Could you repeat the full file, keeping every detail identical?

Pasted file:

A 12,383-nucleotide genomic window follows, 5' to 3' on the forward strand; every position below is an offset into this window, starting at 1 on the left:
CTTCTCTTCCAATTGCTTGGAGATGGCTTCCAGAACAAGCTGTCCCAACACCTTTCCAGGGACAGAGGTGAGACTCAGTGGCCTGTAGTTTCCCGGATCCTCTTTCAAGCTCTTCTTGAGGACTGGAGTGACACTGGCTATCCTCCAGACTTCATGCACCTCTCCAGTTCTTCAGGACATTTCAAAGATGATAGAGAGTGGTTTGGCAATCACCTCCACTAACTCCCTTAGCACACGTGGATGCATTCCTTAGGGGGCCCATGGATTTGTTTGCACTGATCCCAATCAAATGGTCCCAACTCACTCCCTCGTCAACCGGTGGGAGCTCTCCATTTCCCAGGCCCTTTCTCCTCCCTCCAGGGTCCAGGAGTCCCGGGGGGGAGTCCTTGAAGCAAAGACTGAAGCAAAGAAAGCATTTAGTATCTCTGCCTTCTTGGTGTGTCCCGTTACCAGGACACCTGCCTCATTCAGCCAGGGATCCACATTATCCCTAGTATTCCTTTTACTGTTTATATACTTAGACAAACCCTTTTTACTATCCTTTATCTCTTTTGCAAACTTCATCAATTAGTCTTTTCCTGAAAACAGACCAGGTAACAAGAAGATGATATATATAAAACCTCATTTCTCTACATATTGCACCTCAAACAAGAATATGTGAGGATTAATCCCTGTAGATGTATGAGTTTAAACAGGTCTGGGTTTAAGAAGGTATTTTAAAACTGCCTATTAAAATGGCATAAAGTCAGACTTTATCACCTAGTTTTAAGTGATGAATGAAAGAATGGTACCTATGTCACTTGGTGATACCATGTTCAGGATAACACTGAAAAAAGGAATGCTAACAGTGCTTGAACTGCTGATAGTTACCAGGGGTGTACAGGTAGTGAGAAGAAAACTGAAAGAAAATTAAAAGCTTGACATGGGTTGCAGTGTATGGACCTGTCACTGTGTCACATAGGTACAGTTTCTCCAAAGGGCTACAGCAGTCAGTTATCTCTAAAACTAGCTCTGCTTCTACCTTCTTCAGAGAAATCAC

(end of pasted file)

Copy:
A 12,383-nucleotide genomic window follows, 5' to 3' on the forward strand; every position below is an offset into this window, starting at 1 on the left:
CTTCTCTTCCAATTGCTTGGAGATGGCTTCCAGAACAAGCTGTCCCAACACCTTTCCAGGGACAGAGGTGAGACTCAGTGGCCTGTAGTTTCCCGGATCCTCTTTCAAGCTCTTCTTGAGGACTGGAGTGACACTGGCTATCCTCCAGACTTCATGCACCTCTCCAGTTCTTCAGGACATTTCAAAGATGATAGAGAGTGGTTTGGCAATCACCTCCACTAACTCCCTTAGCACACGTGGATGCATTCCTTAGGGGGCCCATGGATTTGTTTGCACTGATCCCAATCAAATGGTCCCAACTCACTCCCTCGTCAACCGGTGGGAGCTCTCCATTTCCCAGGCCCTTTCTCCTCCCTCCAGGGTCCAGGAGTCCCGGGGGGGAGTCCTTGAAGCAAAGACTGAAGCAAAGAAAGCATTTAGTATCTCTGCCTTCTTGGTGTGTCCCGTTACCAGGACACCTGCCTCATTCAGCCAGGGATCCACATTATCCCTAGTATTCCTTTTACTGTTTATATACTTAGACAAACCCTTTTTACTATCCTTTATCTCTTTTGCAAACTTCATCAATTAGTCTTTTCCTGAAAACAGACCAGGTAACAAGAAGATGATATATATAAAACCTCATTTCTCTACATATTGCACCTCAAACAAGAATATGTGAGGATTAATCCCTGTAGATGTATGAGTTTAAACAGGTCTGGGTTTAAGAAGGTATTTTAAAACTGCCTATTAAAATGGCATAAAGTCAGACTTTATCACCTAGTTTTAAGTGATGAATGAAAGAATGGTACCTATGTCACTTGGTGATACCATGTTCAGGATAACACTGAAAAAAGGAATGCTAACAGTGCTTGAACTGCTGATAGTTACCAGGGGTGTACAGGTAGTGAGAAGAAAACTGAAAGAAAATTAAAAGCTTGACATGGGTTGCAGTGTATGGACCTGTCACTGTGTCACATAGGTACAGTTTCTCCAAAGGGCTACAGCAGTCAGTTATCTCTAAAACTAGCTCTGCTTCTACCTTCTTCAGAGAAATCAC